A move to make CCTV cameras a legal requirement in all abattoirs has split the industry on its contribution to promoting high welfare standards post-Brexit.
Environment Minister Michael Gove confirmed the plans last week (February 23) following a public consultation which found more than 99 per cent of 4,000 respondents backed the calls for CCTV to be required in every slaughterhouse in England where live animals are present.
The legislation will also cover unrestricted access for official veterinarians to the last 90 days of footage.
Phil Stocker, chief executive of the National Sheep Association, said: “It is important to remember standards in most slaughter facilities in the UK are high.
“However, this new legislation will ensure any wrongdoing can be dealt with promptly, both internally and, where appropriate, by external bodies.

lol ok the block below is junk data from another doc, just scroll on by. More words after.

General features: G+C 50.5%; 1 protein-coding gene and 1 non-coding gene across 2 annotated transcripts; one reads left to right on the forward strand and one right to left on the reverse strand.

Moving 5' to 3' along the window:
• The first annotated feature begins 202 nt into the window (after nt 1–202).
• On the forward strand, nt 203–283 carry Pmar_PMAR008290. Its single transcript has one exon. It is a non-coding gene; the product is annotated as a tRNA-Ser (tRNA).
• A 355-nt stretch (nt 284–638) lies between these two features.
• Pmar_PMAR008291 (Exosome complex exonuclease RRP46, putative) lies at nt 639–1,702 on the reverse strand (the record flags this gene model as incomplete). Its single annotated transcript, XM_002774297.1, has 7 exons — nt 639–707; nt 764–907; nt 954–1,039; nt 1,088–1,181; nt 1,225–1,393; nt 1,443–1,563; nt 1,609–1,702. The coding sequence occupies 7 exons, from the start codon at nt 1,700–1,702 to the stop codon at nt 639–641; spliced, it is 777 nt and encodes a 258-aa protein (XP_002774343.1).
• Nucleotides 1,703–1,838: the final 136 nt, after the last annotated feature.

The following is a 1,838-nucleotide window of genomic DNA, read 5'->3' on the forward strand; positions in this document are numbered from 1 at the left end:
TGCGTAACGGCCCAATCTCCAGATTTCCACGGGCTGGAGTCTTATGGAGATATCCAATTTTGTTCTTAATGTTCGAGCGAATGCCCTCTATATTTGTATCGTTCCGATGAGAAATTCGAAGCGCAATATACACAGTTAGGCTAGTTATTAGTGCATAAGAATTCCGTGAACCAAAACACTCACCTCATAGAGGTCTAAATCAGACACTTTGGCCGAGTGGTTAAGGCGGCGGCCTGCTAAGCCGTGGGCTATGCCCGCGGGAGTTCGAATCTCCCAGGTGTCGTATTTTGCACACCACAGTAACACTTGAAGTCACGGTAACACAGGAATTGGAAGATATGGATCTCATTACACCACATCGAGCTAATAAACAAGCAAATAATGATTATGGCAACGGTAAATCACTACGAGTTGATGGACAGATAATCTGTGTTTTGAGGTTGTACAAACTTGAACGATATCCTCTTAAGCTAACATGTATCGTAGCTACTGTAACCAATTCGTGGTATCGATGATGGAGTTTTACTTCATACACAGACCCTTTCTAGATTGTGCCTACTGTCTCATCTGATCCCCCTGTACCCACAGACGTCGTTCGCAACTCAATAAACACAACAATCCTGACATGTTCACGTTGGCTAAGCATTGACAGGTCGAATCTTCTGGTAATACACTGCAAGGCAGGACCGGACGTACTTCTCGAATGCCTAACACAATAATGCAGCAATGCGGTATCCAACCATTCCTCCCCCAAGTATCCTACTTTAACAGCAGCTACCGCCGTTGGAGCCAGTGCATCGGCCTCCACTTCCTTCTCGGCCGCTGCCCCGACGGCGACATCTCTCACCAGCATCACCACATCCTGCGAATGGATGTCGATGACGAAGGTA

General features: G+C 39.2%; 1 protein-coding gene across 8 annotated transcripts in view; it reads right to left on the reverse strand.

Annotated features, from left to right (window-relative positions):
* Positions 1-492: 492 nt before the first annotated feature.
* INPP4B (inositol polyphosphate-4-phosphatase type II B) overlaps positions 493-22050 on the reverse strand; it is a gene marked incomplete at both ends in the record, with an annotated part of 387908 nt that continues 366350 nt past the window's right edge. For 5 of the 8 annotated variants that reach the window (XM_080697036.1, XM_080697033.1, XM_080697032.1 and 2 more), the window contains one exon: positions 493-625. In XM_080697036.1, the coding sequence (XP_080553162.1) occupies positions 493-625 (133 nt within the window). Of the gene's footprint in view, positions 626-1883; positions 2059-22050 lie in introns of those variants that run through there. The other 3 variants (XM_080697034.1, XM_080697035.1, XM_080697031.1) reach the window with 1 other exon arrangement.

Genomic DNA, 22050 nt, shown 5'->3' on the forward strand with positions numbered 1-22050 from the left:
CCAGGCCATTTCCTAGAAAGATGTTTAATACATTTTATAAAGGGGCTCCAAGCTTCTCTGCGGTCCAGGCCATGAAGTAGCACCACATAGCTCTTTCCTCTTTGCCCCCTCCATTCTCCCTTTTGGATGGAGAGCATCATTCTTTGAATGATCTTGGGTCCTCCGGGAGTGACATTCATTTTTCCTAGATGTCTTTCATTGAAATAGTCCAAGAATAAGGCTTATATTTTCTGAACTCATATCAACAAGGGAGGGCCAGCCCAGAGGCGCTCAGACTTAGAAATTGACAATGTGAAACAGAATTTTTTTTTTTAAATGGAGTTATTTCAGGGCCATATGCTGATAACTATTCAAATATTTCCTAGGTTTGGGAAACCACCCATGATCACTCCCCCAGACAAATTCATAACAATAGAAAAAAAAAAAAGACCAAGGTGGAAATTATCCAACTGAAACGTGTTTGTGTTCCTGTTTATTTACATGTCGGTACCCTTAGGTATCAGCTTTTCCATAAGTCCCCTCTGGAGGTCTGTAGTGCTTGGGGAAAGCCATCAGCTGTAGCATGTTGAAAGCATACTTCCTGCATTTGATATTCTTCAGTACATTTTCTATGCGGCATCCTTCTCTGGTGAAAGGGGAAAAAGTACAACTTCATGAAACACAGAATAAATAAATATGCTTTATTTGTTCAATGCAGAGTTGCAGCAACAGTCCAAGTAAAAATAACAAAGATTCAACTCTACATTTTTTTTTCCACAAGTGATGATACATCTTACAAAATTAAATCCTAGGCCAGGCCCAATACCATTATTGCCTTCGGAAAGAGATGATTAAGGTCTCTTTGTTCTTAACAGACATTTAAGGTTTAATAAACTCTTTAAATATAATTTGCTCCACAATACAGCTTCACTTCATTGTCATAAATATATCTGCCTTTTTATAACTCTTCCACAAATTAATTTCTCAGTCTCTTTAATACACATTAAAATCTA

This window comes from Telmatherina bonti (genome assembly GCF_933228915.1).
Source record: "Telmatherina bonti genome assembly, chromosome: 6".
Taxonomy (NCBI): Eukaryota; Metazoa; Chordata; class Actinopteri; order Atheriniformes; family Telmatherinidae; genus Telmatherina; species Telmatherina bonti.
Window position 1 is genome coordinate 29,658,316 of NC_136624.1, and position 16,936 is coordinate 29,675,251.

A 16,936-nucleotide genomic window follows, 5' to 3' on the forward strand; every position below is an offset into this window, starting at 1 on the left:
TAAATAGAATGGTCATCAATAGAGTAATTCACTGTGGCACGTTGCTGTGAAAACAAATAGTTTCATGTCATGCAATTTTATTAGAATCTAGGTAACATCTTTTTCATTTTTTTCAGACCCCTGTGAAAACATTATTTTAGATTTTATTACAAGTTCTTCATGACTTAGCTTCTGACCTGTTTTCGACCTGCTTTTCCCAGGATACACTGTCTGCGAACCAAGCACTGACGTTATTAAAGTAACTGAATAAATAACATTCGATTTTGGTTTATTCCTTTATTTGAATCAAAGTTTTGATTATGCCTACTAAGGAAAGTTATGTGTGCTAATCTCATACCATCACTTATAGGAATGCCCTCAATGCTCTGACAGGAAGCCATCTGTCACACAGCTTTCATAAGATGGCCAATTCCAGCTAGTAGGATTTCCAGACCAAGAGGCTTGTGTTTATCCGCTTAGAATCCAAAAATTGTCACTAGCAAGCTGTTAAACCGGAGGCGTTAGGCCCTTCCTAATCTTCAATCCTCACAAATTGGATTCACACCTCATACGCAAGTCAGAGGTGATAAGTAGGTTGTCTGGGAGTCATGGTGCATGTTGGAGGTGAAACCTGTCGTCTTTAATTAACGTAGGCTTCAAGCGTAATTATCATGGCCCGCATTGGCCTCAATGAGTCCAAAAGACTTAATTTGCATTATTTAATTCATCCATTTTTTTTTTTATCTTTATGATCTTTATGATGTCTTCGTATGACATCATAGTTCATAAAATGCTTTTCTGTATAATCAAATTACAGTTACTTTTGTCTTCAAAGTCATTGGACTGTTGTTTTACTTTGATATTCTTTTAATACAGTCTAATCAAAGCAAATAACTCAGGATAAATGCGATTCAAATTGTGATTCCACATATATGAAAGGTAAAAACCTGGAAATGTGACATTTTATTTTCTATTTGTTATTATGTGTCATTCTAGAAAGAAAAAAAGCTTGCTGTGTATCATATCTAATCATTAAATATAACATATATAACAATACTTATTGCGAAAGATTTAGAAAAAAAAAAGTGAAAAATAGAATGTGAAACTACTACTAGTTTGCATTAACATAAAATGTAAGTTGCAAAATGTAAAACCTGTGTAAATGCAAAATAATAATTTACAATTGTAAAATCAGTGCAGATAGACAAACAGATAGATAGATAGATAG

“We simply cannot ignore the high level of interest and concern the general public have in animal welfare and we have got to be able to demonstrate high standards to protect the integrity of our marketplace.”
The decision came as a Government response to the Environment, Food and Rural Affairs Select Committee’s inquiry confirmed Defra and the Food Standards Agency (FSA) would consider a move to extend mandatory CCTV to cutting plants following the food safety scandal at 2 Sisters.
But concern has been raised over smaller scale sites having to foot the bill for installation costs, which are expected to be up to £10,000.
Norman Bagley, head of policy at the Association of Independent Meat Suppliers (AIMS), said obligatory CCTV was exceeding necessary precautions.
He said: “Abattoirs are subject to 100 per cent veterinary supervision, together with meat hygiene inspectors in all but the smallest micro plants, which have a vet only.
“This level of oversight is unprecedented in any other industry and far exceeds the supervision of the nuclear industry.
“We are confident in FSA data which states there are only 2 per cent of plants with more than two major non-compliances, which is extremely low in the light of the low risk represented by raw meat.”